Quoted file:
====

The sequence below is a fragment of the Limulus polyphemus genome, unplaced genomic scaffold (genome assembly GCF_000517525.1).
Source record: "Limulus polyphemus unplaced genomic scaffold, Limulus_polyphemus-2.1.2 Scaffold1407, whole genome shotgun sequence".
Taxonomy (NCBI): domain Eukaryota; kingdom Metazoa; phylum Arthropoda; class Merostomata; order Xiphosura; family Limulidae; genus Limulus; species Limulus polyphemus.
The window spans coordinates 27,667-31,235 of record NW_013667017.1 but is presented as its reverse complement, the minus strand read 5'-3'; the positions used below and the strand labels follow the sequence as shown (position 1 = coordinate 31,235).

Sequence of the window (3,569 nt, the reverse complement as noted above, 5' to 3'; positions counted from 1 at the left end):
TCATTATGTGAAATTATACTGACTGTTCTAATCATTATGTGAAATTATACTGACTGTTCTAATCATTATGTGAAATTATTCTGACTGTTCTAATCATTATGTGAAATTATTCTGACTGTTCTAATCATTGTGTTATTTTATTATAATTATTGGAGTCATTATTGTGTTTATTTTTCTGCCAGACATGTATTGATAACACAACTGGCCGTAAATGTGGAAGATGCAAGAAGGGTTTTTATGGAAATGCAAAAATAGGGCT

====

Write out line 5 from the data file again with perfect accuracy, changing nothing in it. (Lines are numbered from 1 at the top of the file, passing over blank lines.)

Sequence of the window (3,569 nt, the reverse complement as noted above, 5' to 3'; positions counted from 1 at the left end):